“Recognition is a Sacred Moment”

checklistAs I’ve been working on Step Eight I thought a lot about the process of making my written lists. I had previously thought of them as a huge to-do list, like a bride with hundreds of thank you notes to get out and check off. But my experience of making this list was different than that. I did make an initial list, and then thought more about people to add over the ensuing weeks. But I found that a name would float to the top of the list when Heavenly Father wanted me to pay attention to it. There was one I knew was important for me to think about, and an unexpected opportunity came for me to make amends. But another name, that wasn’t even on my initial list, came to my mind–names of people who were definitely on my “offended me” list, but I had to ponder for quite awhile and open myself up to a different perspective on the situation before I saw that I had amends to make, too. So now when I look at my list, I don’t think of it as a check list. Right now I see it as a pond with a lot of fish, and when it’s time for me to attend to someone, I expect the name will leap out like a fish after a fly.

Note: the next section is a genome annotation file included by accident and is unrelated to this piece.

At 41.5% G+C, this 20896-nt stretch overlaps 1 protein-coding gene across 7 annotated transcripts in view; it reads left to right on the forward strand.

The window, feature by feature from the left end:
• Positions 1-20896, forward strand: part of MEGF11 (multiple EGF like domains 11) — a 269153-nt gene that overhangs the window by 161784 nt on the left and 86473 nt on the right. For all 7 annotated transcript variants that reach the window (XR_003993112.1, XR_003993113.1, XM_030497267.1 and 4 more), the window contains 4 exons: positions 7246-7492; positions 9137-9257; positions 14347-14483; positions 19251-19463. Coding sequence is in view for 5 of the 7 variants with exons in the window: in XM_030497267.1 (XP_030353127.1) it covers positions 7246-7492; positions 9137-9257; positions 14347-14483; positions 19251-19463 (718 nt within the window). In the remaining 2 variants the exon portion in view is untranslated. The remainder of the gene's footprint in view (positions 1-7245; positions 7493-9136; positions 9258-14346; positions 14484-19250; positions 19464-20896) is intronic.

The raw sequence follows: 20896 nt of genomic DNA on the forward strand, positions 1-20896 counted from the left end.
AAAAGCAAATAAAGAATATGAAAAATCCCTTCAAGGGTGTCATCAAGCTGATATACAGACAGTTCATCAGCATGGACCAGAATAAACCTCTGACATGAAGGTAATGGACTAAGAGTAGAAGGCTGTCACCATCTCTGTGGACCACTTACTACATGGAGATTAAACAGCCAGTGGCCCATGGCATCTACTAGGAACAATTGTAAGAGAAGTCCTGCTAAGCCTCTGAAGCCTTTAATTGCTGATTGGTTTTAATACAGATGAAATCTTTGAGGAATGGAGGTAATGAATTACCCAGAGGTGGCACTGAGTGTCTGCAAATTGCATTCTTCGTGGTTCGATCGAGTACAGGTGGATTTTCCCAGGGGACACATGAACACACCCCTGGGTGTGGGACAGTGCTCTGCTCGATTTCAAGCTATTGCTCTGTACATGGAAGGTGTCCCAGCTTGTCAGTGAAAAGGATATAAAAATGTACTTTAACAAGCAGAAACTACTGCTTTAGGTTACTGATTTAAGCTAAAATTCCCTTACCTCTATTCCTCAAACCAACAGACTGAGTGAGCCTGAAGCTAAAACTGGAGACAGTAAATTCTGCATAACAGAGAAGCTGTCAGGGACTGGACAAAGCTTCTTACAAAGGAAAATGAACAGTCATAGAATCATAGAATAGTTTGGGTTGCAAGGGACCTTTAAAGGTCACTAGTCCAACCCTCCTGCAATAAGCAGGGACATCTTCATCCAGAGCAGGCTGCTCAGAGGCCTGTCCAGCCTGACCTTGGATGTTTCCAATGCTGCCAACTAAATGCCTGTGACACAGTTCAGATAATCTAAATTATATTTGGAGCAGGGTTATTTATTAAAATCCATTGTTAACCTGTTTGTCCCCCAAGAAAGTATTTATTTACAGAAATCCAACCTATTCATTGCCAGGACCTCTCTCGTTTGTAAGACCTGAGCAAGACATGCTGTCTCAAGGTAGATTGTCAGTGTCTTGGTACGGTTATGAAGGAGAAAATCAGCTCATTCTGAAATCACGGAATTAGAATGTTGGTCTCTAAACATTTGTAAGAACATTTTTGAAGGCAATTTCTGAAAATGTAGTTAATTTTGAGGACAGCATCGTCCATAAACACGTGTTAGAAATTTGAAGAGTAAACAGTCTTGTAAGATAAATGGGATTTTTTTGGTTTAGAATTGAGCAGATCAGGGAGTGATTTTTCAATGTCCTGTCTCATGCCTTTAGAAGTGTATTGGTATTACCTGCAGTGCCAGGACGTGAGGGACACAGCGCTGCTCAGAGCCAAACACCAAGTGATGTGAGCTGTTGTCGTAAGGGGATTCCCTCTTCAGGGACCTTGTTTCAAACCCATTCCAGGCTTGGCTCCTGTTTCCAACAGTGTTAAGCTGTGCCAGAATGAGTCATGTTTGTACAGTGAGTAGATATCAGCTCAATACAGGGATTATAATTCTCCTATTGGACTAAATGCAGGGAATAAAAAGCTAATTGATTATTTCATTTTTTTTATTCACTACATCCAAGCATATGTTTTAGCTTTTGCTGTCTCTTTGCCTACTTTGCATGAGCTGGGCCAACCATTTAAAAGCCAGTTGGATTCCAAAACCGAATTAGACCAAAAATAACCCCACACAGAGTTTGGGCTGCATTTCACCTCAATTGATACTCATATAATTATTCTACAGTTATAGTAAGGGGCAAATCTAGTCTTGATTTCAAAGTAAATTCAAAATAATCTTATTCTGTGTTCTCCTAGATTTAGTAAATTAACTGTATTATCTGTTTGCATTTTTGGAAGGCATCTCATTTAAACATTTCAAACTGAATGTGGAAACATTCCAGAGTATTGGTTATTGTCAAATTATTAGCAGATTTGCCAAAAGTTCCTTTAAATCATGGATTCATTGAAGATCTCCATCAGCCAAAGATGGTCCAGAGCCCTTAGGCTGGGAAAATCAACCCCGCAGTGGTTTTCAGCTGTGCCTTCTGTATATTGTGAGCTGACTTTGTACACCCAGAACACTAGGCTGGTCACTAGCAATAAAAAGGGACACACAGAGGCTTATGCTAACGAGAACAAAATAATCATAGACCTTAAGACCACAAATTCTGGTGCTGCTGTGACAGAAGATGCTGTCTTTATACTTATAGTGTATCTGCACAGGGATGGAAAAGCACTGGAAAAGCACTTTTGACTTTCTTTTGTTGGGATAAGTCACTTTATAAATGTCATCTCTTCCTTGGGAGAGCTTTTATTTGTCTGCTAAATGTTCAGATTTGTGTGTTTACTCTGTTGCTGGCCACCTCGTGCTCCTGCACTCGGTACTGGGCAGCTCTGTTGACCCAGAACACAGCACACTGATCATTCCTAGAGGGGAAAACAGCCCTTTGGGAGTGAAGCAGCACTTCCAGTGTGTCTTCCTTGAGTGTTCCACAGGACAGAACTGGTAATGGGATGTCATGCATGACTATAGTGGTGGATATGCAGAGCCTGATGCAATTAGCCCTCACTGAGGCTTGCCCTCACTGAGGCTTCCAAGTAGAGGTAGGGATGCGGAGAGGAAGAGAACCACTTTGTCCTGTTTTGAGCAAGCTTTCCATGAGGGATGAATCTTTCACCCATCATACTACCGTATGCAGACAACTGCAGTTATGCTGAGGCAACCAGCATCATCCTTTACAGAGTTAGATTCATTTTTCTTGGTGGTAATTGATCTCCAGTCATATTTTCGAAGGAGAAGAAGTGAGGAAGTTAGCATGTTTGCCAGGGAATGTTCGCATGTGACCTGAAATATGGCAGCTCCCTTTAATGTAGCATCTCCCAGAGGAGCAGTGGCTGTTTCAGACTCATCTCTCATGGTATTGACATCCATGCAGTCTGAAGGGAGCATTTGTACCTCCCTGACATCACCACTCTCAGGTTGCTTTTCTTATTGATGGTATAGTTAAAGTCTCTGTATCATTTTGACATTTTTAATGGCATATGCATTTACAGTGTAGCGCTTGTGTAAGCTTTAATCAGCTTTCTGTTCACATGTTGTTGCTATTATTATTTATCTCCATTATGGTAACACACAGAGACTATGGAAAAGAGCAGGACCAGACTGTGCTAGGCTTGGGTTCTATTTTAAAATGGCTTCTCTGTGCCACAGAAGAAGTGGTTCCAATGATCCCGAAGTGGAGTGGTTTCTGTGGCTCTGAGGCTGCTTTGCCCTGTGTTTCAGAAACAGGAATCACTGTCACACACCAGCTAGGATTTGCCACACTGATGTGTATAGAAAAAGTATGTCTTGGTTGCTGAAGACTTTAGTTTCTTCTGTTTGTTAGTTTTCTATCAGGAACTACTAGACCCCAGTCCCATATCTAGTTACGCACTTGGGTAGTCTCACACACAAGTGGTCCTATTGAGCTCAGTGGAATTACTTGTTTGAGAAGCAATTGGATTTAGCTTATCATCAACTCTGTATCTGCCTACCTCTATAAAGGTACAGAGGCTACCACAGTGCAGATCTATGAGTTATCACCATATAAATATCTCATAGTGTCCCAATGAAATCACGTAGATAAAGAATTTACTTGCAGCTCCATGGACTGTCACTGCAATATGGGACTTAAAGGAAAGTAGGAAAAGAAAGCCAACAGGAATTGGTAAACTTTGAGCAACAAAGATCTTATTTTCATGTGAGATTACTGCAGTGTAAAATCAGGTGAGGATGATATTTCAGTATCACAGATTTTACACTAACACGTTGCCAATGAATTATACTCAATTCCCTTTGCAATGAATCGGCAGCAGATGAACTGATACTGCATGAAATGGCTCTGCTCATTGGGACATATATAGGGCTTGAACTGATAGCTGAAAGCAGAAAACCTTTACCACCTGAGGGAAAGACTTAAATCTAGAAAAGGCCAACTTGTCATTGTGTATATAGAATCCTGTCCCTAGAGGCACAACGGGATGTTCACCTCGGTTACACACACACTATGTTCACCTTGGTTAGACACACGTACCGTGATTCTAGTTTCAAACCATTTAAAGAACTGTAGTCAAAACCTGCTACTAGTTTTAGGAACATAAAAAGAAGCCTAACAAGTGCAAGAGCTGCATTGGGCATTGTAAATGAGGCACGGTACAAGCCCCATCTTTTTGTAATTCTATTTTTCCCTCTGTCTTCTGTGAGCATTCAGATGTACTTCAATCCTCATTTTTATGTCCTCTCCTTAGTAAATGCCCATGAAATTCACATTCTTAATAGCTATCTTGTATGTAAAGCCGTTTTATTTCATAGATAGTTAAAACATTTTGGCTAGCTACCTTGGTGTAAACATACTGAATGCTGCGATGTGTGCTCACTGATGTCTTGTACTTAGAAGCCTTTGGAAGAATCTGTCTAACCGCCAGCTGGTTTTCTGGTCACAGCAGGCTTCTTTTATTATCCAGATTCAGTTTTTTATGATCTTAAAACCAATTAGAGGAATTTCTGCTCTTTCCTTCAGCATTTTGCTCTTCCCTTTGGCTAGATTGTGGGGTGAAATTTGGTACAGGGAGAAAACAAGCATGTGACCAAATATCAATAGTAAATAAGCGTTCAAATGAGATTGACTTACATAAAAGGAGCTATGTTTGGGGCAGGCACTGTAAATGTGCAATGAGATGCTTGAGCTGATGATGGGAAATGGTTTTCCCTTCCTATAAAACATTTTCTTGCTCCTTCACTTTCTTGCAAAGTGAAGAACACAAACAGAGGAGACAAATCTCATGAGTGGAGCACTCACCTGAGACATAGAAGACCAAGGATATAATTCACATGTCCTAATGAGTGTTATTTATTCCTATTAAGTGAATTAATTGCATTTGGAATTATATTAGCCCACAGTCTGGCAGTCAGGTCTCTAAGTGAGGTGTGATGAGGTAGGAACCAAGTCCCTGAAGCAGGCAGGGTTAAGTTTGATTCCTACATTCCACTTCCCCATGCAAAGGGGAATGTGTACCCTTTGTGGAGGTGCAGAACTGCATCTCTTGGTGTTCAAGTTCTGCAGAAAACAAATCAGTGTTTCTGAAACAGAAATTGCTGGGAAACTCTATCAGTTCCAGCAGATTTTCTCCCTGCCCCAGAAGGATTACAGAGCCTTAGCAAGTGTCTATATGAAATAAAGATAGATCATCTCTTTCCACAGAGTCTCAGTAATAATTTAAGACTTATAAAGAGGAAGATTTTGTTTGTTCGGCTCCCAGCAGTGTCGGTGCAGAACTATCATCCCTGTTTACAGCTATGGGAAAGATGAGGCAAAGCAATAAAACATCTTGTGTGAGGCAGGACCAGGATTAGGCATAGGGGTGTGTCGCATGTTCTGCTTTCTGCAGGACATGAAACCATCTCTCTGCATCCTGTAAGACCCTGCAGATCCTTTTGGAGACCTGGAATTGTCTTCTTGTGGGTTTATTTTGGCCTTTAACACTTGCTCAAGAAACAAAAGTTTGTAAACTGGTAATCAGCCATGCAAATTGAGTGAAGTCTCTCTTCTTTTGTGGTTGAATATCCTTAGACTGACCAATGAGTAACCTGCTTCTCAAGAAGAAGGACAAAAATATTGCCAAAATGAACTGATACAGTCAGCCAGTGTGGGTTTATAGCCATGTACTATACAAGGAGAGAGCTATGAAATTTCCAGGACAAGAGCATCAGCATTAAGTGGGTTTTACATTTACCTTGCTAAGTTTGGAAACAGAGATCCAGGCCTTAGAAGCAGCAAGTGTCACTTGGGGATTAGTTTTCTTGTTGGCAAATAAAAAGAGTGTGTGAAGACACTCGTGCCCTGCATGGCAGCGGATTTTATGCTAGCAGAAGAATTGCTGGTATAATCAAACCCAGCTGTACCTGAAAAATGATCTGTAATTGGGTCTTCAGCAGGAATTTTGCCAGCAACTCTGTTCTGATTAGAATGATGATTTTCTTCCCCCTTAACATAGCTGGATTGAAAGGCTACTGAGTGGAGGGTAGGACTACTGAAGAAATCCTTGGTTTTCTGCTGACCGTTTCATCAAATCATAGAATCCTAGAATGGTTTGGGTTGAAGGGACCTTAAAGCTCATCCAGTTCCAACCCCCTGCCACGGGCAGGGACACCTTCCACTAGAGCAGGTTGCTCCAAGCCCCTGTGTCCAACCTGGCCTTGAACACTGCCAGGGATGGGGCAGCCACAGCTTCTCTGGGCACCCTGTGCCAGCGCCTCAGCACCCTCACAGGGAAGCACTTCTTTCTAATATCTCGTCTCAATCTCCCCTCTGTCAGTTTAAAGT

When the time is right, Heavenly Father will direct me to the person or people I should be pondering, and I believe I will come to understand what I need to do. It’s interesting that I am instructed to make a list first of those who have injured me. That may not seem to fit with the “making amends” part of this, but it’s true that when I think about those hurts, I have an upsurge of whatever emotion accompanied the hurt–anger, jealousy, indignation at injustice, etc. The manual states:  “if we are still struggling with resentments or hurt feelings, we will find it difficult to make amends.” I have to be willing to admit my part in it, even if my part was relatively small, to be able to have my heart right and see clearly. In Elder Maxwell’s words “Recognition is a sacred moment.”